He called Kowon’s bluff.
People tried to broker peace between Naigara and the Ndigbo family. Olukwu and Kowon were invited by Kofi Asante to the land of the black men called Khana. To a place called Akuri precisely . At the meeting, Olukwu (Oxford trained guy) asked Kowon “Do you concur that the Ndigbo family should secede and go on their own”? Kowon who did not understand the meaning of the word ‘concur’ said “Yes, I concur”. So Olukwu got back home and told the Ndigbo people “Kowon has agreed that we can go on our own o”.
Pronto, Kowon said “I didn’t agree o. I only concurred!”
There was no turning back from here. Olukwu in a room known as Ahiara declared that from now his people had formed the Republic of Biafra and ceased to be a part of Naigara. Kowon refused to concur this time around.
And a bloody war began.
The Naigarians and Biafrans fought a very bloody war. The Naigarians however failed and/or refused to keep the battle to the battle ground. They went into the rooms where the children of the Ndigbo slept and killed their children. They went to the markets, hospitals, schools and threw bombs. They killed the old harmless people waiting for God to kill them honourably. They killed the goats and chicken who were deserving of honourable deaths on Christmas Day only. They dishonourably took the virginity of the young girls.
They killed innocent Biafrans and their animals.
Funny enough, the same Owolowo whom the Ndigbo people who planned the first coup wanted to make leader was released by Kowon and made him the Seriki of Naigara. It was Owolowo who planned and executed wicked and obnoxious economic policies to frustrate the Ndigbo people. Owolowo popularly said “Why should I feed my enemy? Why should I allow them have food”.
That was it. Innocent children who did not know the cause of the conflict were made to pay. These children who were used to eating Ogbono and Akpu now saw lizards as a delicacy to crave for.
Lizards ran out of stock. Wall geckos too. Delicacies. Gone. Nothing more to eat.
Kwashiokor, marasmus and all sort of diseases set it. Breast-feeding mothers ran out of breast milk to give their badies. The babies died. The mothers anguished. 9 months of hard labour. Gone. Wasted.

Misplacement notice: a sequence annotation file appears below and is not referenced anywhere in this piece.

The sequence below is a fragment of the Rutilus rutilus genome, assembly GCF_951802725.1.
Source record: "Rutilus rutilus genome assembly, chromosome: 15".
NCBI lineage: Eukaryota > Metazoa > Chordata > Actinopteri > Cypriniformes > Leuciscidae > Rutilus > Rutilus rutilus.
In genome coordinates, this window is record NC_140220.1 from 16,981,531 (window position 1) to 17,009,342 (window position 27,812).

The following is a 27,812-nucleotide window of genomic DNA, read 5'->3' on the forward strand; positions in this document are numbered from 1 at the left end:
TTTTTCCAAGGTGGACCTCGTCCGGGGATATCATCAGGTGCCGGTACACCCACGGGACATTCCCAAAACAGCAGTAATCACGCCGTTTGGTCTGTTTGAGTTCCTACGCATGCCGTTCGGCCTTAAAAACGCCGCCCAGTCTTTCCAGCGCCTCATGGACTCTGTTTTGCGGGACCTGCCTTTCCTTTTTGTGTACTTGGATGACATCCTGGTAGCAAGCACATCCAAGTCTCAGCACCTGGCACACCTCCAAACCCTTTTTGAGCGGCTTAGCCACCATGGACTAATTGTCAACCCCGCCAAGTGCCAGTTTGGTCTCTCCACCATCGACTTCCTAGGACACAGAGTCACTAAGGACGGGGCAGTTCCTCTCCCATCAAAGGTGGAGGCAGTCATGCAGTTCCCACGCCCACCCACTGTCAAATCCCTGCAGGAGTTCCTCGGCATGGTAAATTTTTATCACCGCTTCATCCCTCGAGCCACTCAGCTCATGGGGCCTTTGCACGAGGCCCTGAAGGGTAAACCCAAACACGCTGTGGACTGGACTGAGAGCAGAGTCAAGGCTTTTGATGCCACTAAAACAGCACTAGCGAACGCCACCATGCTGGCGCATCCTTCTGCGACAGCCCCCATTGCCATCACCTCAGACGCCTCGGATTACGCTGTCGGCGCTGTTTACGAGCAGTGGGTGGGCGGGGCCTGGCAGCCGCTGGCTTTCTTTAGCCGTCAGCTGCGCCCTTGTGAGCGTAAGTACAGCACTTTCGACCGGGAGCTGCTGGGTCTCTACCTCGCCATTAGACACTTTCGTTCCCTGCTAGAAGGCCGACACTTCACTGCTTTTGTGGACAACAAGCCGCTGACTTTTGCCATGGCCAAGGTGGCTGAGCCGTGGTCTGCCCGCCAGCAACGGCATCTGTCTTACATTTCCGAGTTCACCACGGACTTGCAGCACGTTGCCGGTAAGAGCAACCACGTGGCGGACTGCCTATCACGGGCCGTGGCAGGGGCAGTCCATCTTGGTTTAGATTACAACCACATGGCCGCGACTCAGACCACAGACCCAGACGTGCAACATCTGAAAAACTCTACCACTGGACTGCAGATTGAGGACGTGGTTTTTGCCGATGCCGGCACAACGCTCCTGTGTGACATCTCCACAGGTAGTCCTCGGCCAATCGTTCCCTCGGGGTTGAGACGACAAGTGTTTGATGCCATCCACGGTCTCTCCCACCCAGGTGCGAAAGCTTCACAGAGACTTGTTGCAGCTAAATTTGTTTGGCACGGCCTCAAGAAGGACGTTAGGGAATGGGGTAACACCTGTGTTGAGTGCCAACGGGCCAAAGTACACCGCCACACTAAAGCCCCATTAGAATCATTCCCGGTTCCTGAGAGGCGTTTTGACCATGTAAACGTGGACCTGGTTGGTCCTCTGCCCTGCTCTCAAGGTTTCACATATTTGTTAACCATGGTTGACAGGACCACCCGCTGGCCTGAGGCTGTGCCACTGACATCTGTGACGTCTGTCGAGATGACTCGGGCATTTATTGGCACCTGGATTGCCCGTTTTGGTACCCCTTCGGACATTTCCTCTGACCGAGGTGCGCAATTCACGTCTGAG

Owolowo, Kowon, Banjamin Adakunle and the Naigarians failed to remember that wars should only be fought on the battle field and that civilian targets should be avoided as much as possible. That is in consonance with the Geneva convention.
The water in Biafra turned to blood. There was no food anywhere. No medicine to cure the sick. The soldiers were weary. The Naigarians were winning. Olukwu ran way and left his people behind.
The war was over.
It is appalling that the tales of the Biafra war are being kept away from the public. From this present generation. The leaders of tomorrow.
Nigerians love to live in grand illusion and/or insane delusion. They like to believe things are fine even when it is clear to see. We love to wish away things; consoling ourselves that things can be worse and so we should be content with the present.
I have news for you.
You wish you can wish away history? You cannot. History is not something to be avoided or hidden from public glare. It is something to be taught to the present generation so the future can be better and they can learn from the mistakes of the past generation.
The immediate and remote causes of the January 1966 coup, the July 1966 coup, the Biafra genocide are being hidden from this generation who ought to be the leaders of tomorrow. The mistakes that led to the 1966 coups, the Western Nigeria crisis of the early 1960s, operation wetie, the 1976 coup are being repeated albeit unknowingly. Those who do not remember the past are condemned to repeat it. If you do not know your history, then you don’t know anything. You are a leaf that doesn’t know it is part of a tree.